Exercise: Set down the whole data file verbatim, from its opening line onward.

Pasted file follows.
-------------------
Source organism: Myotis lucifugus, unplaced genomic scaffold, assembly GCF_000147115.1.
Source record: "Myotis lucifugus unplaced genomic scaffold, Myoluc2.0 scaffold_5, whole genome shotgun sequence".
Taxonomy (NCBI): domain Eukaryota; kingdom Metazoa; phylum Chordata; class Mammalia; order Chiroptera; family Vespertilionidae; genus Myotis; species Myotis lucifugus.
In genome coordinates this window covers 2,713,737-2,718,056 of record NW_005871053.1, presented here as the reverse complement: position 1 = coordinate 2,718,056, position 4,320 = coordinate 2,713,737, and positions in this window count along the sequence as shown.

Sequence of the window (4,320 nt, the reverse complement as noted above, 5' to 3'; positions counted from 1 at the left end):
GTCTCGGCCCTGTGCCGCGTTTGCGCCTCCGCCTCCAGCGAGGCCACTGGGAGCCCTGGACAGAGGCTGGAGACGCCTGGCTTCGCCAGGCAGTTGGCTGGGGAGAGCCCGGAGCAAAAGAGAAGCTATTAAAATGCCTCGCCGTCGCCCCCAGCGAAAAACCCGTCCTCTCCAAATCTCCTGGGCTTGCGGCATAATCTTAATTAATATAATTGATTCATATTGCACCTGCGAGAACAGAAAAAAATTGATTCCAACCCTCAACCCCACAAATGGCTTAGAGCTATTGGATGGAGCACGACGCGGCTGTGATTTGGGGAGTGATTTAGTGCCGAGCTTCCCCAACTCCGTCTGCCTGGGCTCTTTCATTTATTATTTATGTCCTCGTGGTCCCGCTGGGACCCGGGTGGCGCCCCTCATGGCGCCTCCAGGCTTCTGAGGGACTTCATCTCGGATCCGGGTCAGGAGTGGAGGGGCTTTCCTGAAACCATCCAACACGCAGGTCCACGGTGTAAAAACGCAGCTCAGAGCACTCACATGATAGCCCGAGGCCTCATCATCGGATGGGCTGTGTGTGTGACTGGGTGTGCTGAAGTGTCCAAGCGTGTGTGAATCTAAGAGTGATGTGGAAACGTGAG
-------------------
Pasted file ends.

Source organism: Myotis lucifugus, unplaced genomic scaffold, assembly GCF_000147115.1.
Source record: "Myotis lucifugus unplaced genomic scaffold, Myoluc2.0 scaffold_5, whole genome shotgun sequence".
Taxonomy (NCBI): domain Eukaryota; kingdom Metazoa; phylum Chordata; class Mammalia; order Chiroptera; family Vespertilionidae; genus Myotis; species Myotis lucifugus.
In genome coordinates this window covers 2,713,737-2,718,056 of record NW_005871053.1, presented here as the reverse complement: position 1 = coordinate 2,718,056, position 4,320 = coordinate 2,713,737, and positions in this window count along the sequence as shown.

Sequence of the window (4,320 nt, the reverse complement as noted above, 5' to 3'; positions counted from 1 at the left end):
GTCTCGGCCCTGTGCCGCGTTTGCGCCTCCGCCTCCAGCGAGGCCACTGGGAGCCCTGGACAGAGGCTGGAGACGCCTGGCTTCGCCAGGCAGTTGGCTGGGGAGAGCCCGGAGCAAAAGAGAAGCTATTAAAATGCCTCGCCGTCGCCCCCAGCGAAAAACCCGTCCTCTCCAAATCTCCTGGGCTTGCGGCATAATCTTAATTAATATAATTGATTCATATTGCACCTGCGAGAACAGAAAAAAATTGATTCCAACCCTCAACCCCACAAATGGCTTAGAGCTATTGGATGGAGCACGACGCGGCTGTGATTTGGGGAGTGATTTAGTGCCGAGCTTCCCCAACTCCGTCTGCCTGGGCTCTTTCATTTATTATTTATGTCCTCGTGGTCCCGCTGGGACCCGGGTGGCGCCCCTCATGGCGCCTCCAGGCTTCTGAGGGACTTCATCTCGGATCCGGGTCAGGAGTGGAGGGGCTTTCCTGAAACCATCCAACACGCAGGTCCACGGTGTAAAAACGCAGCTCAGAGCACTCACATGATAGCCCGAGGCCTCATCATCGGATGGGCTGTGTGTGTGACTGGGTGTGCTGAAGTGTCCAAGCGTGTGTGAATCTAAGAGTGATGTGGAAACGTGAG